Sunday, April 29, 2012

Joyce Banda Goes To Work

Malawi's 'accidental' President, Joyce Banda, has set her feet to the peddle.
Her first task, as it were, was to sack flamboyant Information and Civic Education Minister, Patricia Kaliati. For a woman who prides herself in gender emancipation, Banda set in motion the opposite instinct in her mantle.
Malawians should expect more.
Banda, too unsure about herself and the laws of Malawi, also hastily fired Malawi Broadcasting Corporation (MBC) Chief Executive Officer, Bright Malopa, and replaced him with the veteran broadcaster Benson Tembo. It is not the first time that Tembo has served in this capacity, having been appointed the first Director General of Television Malawi by former president Bakili Muluzi.
Kaliati, for all intents and purposes, is a Parliamentarian so loved by her people they bring her to Parliament every five years.
Kaliati takes good care of her people.
She is there when they cry.
And celebrate, too.
But people take her for what she said as Information and Civic Education Minister. They don't know the 'real' Kaliati. The real Kaliati is a gentle woman, a caring woman. She is a mother in Nkando and other areas.
As for Malopa, never has a Director General (now Chief Executive Officer) for State-run MBC been so creative as to introduce such massive-appeal programmes as Makiyolobasi.
In Malopa, Malawi has one of her most intelligent and creative sons.
MBC-TV was, really, the creator of possibilities. Not just possibilities; nameless, numberless (unlimited) possibilities.
That era, an era of creativity, is half gone now, simply because of the thinking of one Banda- Malawi's accidental president.
Now, Banda is in Liberia. She left for Liberia via South Africa, where she fulfilled official duties. Official duties? Yes. She went Down South to thank President Jacob Juma for all the goodwill, especially during the time our beloved president, Ngwazi Prof. Bingu wa Mutharika (oh, now we have to add 'the late') left this world.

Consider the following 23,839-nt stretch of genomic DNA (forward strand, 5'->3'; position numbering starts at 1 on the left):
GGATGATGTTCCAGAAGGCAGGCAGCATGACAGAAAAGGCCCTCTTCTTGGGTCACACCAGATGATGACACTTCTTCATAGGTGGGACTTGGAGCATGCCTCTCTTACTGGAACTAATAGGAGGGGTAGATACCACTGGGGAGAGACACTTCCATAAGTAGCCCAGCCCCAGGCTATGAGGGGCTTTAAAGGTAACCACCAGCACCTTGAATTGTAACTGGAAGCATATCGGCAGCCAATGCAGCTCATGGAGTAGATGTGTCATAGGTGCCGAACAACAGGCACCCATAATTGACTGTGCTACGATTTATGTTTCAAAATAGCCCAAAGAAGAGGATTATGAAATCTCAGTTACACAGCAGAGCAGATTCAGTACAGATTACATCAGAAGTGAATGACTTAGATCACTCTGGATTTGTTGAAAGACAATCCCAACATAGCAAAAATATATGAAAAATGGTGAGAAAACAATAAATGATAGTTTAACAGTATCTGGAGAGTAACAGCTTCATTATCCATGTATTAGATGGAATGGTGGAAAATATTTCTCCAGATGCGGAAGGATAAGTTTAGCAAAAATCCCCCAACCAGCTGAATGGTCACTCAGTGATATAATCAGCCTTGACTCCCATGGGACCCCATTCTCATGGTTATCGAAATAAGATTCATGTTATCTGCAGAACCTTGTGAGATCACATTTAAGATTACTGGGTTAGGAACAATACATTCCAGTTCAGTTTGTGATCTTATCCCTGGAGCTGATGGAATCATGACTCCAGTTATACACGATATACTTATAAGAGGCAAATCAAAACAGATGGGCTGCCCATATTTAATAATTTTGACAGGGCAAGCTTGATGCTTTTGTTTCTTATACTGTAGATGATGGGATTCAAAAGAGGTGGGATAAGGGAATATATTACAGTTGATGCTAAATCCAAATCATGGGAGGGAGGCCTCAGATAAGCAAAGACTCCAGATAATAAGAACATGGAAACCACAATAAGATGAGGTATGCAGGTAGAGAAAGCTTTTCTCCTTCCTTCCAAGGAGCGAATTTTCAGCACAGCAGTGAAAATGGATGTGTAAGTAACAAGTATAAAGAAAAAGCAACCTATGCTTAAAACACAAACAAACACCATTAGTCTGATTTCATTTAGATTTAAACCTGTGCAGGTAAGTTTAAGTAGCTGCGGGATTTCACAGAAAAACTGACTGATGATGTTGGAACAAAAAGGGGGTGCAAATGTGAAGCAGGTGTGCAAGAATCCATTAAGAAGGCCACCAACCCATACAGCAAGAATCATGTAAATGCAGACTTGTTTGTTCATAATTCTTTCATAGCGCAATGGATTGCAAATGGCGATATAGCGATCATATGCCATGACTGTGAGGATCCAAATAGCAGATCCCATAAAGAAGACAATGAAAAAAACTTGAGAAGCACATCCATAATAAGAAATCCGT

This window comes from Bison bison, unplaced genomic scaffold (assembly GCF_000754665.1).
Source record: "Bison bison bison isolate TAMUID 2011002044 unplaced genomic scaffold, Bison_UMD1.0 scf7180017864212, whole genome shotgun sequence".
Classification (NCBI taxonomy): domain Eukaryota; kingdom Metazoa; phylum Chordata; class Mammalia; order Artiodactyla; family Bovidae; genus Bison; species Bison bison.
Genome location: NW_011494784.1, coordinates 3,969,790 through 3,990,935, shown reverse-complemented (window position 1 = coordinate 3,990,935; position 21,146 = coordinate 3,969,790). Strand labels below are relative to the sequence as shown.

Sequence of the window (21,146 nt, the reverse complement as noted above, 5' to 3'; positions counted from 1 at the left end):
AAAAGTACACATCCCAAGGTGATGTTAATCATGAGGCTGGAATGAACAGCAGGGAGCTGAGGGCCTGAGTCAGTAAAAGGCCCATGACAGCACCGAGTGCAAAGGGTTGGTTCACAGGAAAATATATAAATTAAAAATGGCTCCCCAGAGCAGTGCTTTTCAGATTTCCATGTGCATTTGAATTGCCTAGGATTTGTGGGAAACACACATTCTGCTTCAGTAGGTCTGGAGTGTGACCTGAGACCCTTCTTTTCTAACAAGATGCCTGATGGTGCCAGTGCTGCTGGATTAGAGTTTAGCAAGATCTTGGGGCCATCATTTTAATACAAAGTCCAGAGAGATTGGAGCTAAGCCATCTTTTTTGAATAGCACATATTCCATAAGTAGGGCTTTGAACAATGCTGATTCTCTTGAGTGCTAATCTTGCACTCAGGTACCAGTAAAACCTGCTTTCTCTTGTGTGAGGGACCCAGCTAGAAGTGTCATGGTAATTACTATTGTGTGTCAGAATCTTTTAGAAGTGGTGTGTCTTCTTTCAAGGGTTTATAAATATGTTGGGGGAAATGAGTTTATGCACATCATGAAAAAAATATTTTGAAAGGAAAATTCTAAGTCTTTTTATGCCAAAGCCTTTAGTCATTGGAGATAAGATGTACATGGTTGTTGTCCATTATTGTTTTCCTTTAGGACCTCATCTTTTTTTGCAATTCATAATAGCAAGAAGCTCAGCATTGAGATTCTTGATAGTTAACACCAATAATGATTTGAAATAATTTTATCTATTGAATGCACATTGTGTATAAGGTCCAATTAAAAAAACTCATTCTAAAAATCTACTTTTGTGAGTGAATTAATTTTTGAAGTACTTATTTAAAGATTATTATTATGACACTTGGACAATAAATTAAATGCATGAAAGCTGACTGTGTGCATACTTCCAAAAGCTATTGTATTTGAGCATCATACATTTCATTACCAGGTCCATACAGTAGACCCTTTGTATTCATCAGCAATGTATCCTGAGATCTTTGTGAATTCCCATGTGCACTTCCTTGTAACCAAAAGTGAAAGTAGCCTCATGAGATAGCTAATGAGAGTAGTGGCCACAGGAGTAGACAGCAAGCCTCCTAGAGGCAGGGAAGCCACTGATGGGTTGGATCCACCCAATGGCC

The South African government bought the casket that took him to his Mpumulo wa Bata final resting place at Ndata Farm in Thyolo.
The South African government took care of the ministers and members of the Funeral Committee that went, and camped, there as Malawians eagerly, but sadly, waited for the return of the remains of their president-no-more.
Today, Banda is in Liberia.
On Monday, she will be in Malawi.
It will be the first time for Banda to go out on a tour of duty, and the first time she will come back home through Kamuzu International Airport and wave at women clad in party colours (Orange, the political colour of her People's Party) dancing for her.
It has been like that for ages. Nothing really changes.
Malawian women will always dance for the President. Be it male or female.
It is a symbol of work. The sign of someone who has gone to work, and is committed to finishing their mile.
On Monday, it will be done because Banda is working on 'Project Malawi'.

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